How Protein Shakes Can Help You Build Muscle
But how exactly do protein shakes help build muscle, and what's the best way to use protein powder as part of your muscle-gain goals? What are they?
There's no magic associated with protein powder and protein shakes, but they do make it very quick and convenient to get your nutrition right.
Protein is one of the three macronutrients (the other two being fats and carbohydrates), and it's particularly important for growing and repairing muscle tissue. You're unlikely to get big if you don't have enough protein in your diet. How much do you use?
How much is enough? Shoot for around 30-40% of your overall caloric intake, and at least 1g of protein per pound of bodyweight.
You could get all your protein from meat, fish, eggs and other foods. But it's difficult, time-consuming and a logistical juggling act, particularly if you're on the go.
That's where protein powder comes in. Protein powder is really just a powdered version of any other protein (whey protein powder is, literally, powdered dairy protein). So think of it as a quick, convenient, easy-to-transport form of protein to eat.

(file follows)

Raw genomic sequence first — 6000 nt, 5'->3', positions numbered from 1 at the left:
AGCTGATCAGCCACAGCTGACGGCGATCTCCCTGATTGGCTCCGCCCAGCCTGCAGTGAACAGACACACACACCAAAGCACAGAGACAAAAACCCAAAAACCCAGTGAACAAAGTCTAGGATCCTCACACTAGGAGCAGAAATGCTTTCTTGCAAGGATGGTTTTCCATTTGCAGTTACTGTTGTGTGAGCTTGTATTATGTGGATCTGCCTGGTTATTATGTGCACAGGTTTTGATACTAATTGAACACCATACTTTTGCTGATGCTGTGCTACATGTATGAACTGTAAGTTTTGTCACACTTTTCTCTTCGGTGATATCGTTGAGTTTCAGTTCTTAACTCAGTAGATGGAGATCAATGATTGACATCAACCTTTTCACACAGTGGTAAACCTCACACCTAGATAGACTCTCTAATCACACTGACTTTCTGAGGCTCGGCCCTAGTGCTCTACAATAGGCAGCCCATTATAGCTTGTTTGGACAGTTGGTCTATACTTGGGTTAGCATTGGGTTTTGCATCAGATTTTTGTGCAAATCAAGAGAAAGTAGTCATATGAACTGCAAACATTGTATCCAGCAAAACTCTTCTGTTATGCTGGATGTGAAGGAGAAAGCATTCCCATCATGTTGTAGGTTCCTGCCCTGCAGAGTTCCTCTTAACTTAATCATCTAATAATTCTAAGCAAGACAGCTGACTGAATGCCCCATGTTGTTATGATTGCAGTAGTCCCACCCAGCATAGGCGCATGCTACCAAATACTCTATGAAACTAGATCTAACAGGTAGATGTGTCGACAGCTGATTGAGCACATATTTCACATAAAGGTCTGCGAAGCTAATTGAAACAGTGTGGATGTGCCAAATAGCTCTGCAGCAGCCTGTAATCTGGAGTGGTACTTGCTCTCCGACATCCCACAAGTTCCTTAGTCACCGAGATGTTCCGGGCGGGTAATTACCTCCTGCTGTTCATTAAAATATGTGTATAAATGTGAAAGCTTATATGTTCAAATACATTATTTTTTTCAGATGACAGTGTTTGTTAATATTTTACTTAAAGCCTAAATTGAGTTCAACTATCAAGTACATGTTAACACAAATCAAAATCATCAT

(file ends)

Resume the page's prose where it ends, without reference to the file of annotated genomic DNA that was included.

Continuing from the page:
There are other benefits, too. Some forms of protein powder have very high levels of amino acids (the building blocks of protein) and are highly bioavailable; meaning the nutrition gets digested and absorbed quickly.
That's why you'll often see bodybuilders drinking a protein shake after training. Not only is the drink easy to mix up in the gym, convenient to carry in a kit bag, and tasty after training. But the nutrition profile of a protein powder means it's ideal when your body needs a wide spectrum of amino acids, without much fat.
Post-training isn't the only time you could use a protein powder. It's a convenient (and sweet) way to add extra protein to any meal. If you struggle to eat enough protein at breakfast, for instance, drink a shake alongside your meal, or pour a protein shake over cereal instead of milk, or stir a scoop into porridge.